February 8, 2008

"For the Love of Anna Mae" ~ Another Look at "Contested" Adoptions

This article highlights yet another example of unethical adoption laws, especially regarding "failed" adoption custody battles. If the best interest of the child (rather than the prospective adoptive parents) was truly upheld, the "contested adoption" laws would be written to protect the child from a long drawn-out court battle. It seems in today's adoption code world, the unspoken goal is keeping the child in the adoptive home (through delays in the court process) just long enough to pop out the "best interest" argument for the child to stay with "the only family they have ever known."

No...if the child's rights and best interest was respected, the court system would not be allowed by law to post-pone and delay court hearings for years and years, and give the "professionals" this excuse....I have personally seen and heard adoption professionals in their meetings talking about passing legislation in their states to ensure this "best interest" custody hearing will trump any "failed" adoption ruling....this is just wrong. Anna Mae could have been reunited with her family years earlier, as well as many others who have been in this same situation.

> http://abcnews.go.com/TheLaw/story?id=4250114&page=1
> Watch the story Friday on '20/20' at 10 p.m. ET
> For the Love of Anna Mae
> Two Families Come Together After Custody Battle, Only to Be Torn
> At first glance, Anna Mae He is a typical American 9-year-old girl.
> She thinks Hannah Montana is cool (but can't tell you why); she
> around on retractable roller skate shoes, and at every opportunity
> pulls out her Game Boy. She likes to read, is a straight-A student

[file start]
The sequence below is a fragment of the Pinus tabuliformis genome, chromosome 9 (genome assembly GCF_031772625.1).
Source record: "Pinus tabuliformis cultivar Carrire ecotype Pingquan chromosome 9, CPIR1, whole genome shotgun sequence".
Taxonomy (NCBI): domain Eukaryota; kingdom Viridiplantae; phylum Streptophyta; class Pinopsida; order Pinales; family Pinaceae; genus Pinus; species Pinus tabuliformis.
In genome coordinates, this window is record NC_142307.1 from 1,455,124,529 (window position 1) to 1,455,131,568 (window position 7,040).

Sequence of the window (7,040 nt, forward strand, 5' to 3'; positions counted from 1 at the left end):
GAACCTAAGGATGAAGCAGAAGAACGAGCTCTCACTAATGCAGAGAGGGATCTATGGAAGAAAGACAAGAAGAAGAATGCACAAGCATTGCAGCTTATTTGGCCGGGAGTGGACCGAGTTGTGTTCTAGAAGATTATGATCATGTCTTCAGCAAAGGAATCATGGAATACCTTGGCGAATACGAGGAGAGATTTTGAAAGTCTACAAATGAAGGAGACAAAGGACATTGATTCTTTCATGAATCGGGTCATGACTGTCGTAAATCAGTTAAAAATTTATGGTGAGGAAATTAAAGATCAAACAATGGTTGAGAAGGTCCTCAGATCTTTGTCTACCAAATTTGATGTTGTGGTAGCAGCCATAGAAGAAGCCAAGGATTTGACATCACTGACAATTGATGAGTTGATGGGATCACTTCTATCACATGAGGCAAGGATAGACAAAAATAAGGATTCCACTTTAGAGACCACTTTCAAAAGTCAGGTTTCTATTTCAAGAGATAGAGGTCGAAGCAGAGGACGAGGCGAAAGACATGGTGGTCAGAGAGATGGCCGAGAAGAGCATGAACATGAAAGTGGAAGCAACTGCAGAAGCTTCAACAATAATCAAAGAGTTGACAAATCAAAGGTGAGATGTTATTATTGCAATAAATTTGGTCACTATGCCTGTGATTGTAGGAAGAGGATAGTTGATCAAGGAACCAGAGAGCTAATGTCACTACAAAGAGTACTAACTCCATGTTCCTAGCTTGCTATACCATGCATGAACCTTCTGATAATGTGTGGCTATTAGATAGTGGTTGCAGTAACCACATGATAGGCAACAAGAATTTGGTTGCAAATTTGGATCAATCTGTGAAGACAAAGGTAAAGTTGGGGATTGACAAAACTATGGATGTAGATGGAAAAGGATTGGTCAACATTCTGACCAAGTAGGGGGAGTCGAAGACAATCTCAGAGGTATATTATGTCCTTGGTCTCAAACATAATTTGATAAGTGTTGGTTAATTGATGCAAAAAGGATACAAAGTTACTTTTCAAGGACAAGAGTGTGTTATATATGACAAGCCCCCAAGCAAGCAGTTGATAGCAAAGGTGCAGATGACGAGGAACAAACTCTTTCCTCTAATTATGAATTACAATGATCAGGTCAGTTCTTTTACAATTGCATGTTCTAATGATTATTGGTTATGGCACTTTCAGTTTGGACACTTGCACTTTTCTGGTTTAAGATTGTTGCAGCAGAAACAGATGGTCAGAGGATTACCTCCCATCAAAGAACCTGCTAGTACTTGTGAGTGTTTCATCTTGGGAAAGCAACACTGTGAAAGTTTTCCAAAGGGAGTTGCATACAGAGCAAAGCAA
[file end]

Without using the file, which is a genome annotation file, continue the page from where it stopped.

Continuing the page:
> wants to be a veterinarian when she grows up.
> But behind her shy smile and expressive eyes, there's a little girl
> who is torn between two families, two cultures and two countries.
> centerpiece in a bitter custody battle, Anna Mae saw her world
> upside down last July when the Tennessee Supreme Court, in a
> decision, ruled that she had to leave the family who raised her and
> live instead with a family she barely knew.
> On Jan. 28, 1999, Anna Mae was born to Jack and Casey He, a young
> Chinese couple who had recently come to the United States so that
> could pursue a doctorate at the University of Memphis in Tennessee.
> Several months before Anna Mae's birth, a female student accused
> He of sexually assaulting her on campus. Although later acquitted of
> the charges, Jack He lost his position at the university and his
> student visa was revoked. The couple's income dropped to about $400
> month.
> When Anna Mae was born a month premature, the Hes worried that they
> could not pay her medical bills. They needed help and sought a
> who could care for their daughter while they tried to resolve their
> financial and legal difficulties.
> The Hes contacted Mid-South Christian Services, an adoption and
> services agency who introduced them to Jerry and Louise Baker, a
> Christian, middle-class family raising children of their own in the
> Memphis suburbs.
> The Bakers agreed to care for Anna Mae for 90 days, but when the
> still facing financial hardships, weren't ready to take her back,
> agreed to sign a consent order awarding custody to the Bakers.
> According to the Hes, it was a temporary arrangement so that Anna
> could have health insurance. According to the Bakers, both families
> had agreed that the Bakers would raise Anna Mae through adolescence.
> The Hes' weekly visits to see Anna Mae became more and more tense.